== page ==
The BP oil spill in the Gulf of Mexico has caused ecological and economic damage to coastal areas such as Alabama's south Baldwin County. In "Alabama's Gulf Coast Cleans Up," staff writer Charles Davidson gives a firsthand account of the oil spill's economic, ecological, and psychological effects on the community.
Of major concern has been the area's tourism industry, which experienced a 50 percent decline from normal levels in the months of June and July, reports Davidson. The significant drop in tourism has affected jobs in the region, along with home values and tax revenues. Importantly, South Baldwin County and other coastal areas may be facing an uphill battle to rebuild their brand as vacation destinations, he notes.
Many of the people who depend on the Gulf to make a living were left without a source of income. Some were hired to assist in the cleanup efforts, others have received or are hoping to receive payments for lost income from BP. However, some community leaders like Tony Kennon, mayor of Orange Beach, have cautioned against depending too heavily on BP, writes Davidson.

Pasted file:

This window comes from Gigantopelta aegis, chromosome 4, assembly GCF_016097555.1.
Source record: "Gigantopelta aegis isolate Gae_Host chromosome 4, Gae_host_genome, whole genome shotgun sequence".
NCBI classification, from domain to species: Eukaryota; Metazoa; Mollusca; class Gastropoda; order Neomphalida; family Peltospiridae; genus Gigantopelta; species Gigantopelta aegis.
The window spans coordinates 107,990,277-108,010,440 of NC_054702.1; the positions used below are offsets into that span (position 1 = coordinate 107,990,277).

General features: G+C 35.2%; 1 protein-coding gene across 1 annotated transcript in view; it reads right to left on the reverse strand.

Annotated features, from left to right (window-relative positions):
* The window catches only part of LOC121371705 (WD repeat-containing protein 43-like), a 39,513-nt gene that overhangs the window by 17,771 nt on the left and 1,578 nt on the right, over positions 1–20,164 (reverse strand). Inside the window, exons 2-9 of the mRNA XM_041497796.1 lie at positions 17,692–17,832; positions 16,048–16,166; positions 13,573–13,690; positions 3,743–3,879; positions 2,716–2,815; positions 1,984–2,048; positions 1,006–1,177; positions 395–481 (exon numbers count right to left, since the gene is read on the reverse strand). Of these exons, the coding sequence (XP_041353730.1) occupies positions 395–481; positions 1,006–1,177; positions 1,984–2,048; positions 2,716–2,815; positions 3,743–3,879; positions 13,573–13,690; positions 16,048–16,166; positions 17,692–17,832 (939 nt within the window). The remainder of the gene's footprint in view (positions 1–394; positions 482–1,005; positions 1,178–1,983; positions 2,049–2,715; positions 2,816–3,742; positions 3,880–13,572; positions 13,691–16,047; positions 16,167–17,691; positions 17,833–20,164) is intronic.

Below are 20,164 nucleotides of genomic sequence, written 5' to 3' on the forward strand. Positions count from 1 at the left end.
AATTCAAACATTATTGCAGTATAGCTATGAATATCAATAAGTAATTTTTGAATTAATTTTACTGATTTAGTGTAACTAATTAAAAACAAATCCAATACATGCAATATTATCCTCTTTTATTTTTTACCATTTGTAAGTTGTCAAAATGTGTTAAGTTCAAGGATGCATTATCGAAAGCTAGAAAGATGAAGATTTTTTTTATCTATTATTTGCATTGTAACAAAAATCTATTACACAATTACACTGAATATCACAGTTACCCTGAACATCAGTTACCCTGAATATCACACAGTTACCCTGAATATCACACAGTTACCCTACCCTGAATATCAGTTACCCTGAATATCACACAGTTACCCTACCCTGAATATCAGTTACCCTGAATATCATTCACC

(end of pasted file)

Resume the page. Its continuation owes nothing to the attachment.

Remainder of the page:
Local governments are also struggling to find new sources to replenish lost income. The coastal area of Baldwin County is geographically a small part of the larger county, but it accounts for a large share of government revenues. Most local governments hope to receive payments from BP's $20 billion compensation fund, but the disaster has highlighted the need to diversify future economic development efforts away from tourism-related sectors, said Davidson.
For more information about how South Baldwin County is dealing with the oil spill's effect, read the full story, featured in the third-quarter issue of EconSouth.